But voters aged 18 to 44 voted Democrat, with support strongest among voters aged 18-29 — 70 percent of whom voted for Democrats. And as the CIRCLE analysis shows, voters of color powered much of that surge among young voters, who turned out in their highest numbers in almost three decades.
Attacks on abortion rights and immigration, as well as voting rights, ranked high on voters’ priority list on Election Day, according to exit polls, largely neutralizing attempts by the GOP to focus squarely on inflation and crime.
That structural problem came to vivid life in central Pennsylvania’s 10th Congressional District, where GOP U.S. Rep. Scott Perry, the head of the ultra-conservative House Freedom Caucus got swamped in Dauphin County by Democratic challenger Shamane Daniels, and had to count on voters in purple Cumberland County and ruby red York County, to win re-election, unofficial results showed.
It wasn’t that long ago that Republican candidates could count on support in Dauphin County’s GOP-friendly suburbs. But Dauphin has become increasingly diverse in recent years, as has Cumberland, which is among the state’s fastest-growing counties, WHTM-TV in Harrisburg reported in 2021.
In 2013, after Romney’s loss, Republicans famously conducted a post-mortem, concluding the GOP needed to expand its coalition beyond its traditional base if it wanted to remain competitive and relevant.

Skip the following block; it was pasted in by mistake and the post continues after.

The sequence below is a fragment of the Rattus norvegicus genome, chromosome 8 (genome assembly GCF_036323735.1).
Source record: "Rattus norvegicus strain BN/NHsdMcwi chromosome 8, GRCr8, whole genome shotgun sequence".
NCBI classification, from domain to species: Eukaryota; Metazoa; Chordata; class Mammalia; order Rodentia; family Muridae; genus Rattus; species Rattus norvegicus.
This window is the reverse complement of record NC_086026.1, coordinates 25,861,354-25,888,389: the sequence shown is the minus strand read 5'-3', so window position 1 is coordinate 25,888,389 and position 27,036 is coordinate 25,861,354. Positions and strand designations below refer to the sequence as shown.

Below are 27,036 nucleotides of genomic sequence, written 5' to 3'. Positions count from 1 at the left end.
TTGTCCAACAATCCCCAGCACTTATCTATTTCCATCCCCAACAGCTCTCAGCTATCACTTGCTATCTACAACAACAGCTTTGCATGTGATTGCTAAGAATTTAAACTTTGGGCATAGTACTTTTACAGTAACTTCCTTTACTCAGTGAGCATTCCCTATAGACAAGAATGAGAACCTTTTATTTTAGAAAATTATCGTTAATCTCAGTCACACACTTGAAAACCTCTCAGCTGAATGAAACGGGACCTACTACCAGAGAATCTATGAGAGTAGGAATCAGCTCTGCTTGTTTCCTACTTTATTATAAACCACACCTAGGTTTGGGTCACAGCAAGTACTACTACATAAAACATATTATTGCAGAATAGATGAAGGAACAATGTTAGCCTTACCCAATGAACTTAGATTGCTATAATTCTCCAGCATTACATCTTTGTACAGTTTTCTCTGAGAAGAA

That document got shredded in 2016 as the GOP cashed in on white grievance to take the White House. It doubled-down in 2020, and then tripled-down in 2022.
Last week, in the wake of the midterm wreckage, the National Review, once the house organ of American conservatism, called for what it described as a “real Republican autopsy,” arguing that a comprehensive review of the party’s structural failings — from candidate recruitment on down — is now merited.
“Are Republican campaigns continuing to sow distrust of the electoral system in voters and thereby demoralizing them?” Michael Brendan Dougherty asked, among other questions.
A red wave that turned red trickle should be a red flag for the GOP.
The question now is whether Republicans will be self-aware enough to take the hint, or will they simply throw themselves behind what looks like an increasingly likely — and likely uninspired — repeat bid by Trump in 2024?
Past experience suggests the latter will be the case. So while the GOP may retake the House and retain control of one chamber of the state Legislature, its failure to grow and expand its coalition points to a continued slide into irrelevance in a nation becoming more diverse by the day.
— ByJohnLMicek (@ByJohnLMicek) November 13, 2022
Doug Mastriano Concedes.
Nearly a week after Election Day, Republican gubernatorial candidate Doug Mastriano finally conceded on Sunday, taking to social media to acknowledge that “as difficult to accept as the results are, there is no right course but to concede,” to Democratic Gov.-elect Josh Shapiro.
“Josh Shapiro will be our next Governor, and I ask everyone to give him the opportunity to lead and pray that he leads well,” Mastriano posted to Twitter on Sunday night.